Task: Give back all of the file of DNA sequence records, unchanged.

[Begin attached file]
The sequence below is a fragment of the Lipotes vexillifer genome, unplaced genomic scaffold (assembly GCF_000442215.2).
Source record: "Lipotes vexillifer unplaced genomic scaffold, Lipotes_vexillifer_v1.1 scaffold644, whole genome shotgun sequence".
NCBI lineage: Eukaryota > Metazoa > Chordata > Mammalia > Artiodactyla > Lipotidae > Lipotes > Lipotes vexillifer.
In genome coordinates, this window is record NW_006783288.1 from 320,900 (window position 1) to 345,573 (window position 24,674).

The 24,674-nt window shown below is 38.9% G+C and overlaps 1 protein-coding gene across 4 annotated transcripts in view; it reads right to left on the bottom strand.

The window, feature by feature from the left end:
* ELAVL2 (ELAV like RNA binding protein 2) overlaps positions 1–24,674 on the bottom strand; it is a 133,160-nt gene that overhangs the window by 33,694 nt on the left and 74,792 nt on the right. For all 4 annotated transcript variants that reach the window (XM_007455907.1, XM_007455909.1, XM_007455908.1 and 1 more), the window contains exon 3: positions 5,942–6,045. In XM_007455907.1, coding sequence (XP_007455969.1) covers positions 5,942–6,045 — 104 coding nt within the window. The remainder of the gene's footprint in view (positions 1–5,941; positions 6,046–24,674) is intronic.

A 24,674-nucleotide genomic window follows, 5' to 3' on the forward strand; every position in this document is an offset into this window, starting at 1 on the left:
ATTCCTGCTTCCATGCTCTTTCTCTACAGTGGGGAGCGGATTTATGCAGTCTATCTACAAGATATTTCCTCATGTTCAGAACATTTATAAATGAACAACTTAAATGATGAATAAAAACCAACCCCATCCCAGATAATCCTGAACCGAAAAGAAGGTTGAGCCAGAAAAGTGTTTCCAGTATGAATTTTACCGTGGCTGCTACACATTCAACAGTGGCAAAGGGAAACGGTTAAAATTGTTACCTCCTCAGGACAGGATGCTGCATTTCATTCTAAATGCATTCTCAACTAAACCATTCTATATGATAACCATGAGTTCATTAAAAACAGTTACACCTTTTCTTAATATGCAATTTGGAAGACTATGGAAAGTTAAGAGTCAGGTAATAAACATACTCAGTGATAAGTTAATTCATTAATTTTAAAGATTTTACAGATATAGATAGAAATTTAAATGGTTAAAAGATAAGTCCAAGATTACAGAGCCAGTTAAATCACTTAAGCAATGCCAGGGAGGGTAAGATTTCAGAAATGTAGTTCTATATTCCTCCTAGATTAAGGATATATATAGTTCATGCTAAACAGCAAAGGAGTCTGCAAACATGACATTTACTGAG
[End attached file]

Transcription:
The sequence below is a fragment of the Lipotes vexillifer genome, unplaced genomic scaffold (assembly GCF_000442215.2).
Source record: "Lipotes vexillifer unplaced genomic scaffold, Lipotes_vexillifer_v1.1 scaffold644, whole genome shotgun sequence".
NCBI lineage: Eukaryota > Metazoa > Chordata > Mammalia > Artiodactyla > Lipotidae > Lipotes > Lipotes vexillifer.
In genome coordinates, this window is record NW_006783288.1 from 320,900 (window position 1) to 345,573 (window position 24,674).

The 24,674-nt window shown below is 38.9% G+C and overlaps 1 protein-coding gene across 4 annotated transcripts in view; it reads right to left on the bottom strand.

The window, feature by feature from the left end:
* ELAVL2 (ELAV like RNA binding protein 2) overlaps positions 1–24,674 on the bottom strand; it is a 133,160-nt gene that overhangs the window by 33,694 nt on the left and 74,792 nt on the right. For all 4 annotated transcript variants that reach the window (XM_007455907.1, XM_007455909.1, XM_007455908.1 and 1 more), the window contains exon 3: positions 5,942–6,045. In XM_007455907.1, coding sequence (XP_007455969.1) covers positions 5,942–6,045 — 104 coding nt within the window. The remainder of the gene's footprint in view (positions 1–5,941; positions 6,046–24,674) is intronic.

A 24,674-nucleotide genomic window follows, 5' to 3' on the forward strand; every position in this document is an offset into this window, starting at 1 on the left:
ATTCCTGCTTCCATGCTCTTTCTCTACAGTGGGGAGCGGATTTATGCAGTCTATCTACAAGATATTTCCTCATGTTCAGAACATTTATAAATGAACAACTTAAATGATGAATAAAAACCAACCCCATCCCAGATAATCCTGAACCGAAAAGAAGGTTGAGCCAGAAAAGTGTTTCCAGTATGAATTTTACCGTGGCTGCTACACATTCAACAGTGGCAAAGGGAAACGGTTAAAATTGTTACCTCCTCAGGACAGGATGCTGCATTTCATTCTAAATGCATTCTCAACTAAACCATTCTATATGATAACCATGAGTTCATTAAAAACAGTTACACCTTTTCTTAATATGCAATTTGGAAGACTATGGAAAGTTAAGAGTCAGGTAATAAACATACTCAGTGATAAGTTAATTCATTAATTTTAAAGATTTTACAGATATAGATAGAAATTTAAATGGTTAAAAGATAAGTCCAAGATTACAGAGCCAGTTAAATCACTTAAGCAATGCCAGGGAGGGTAAGATTTCAGAAATGTAGTTCTATATTCCTCCTAGATTAAGGATATATATAGTTCATGCTAAACAGCAAAGGAGTCTGCAAACATGACATTTACTGAG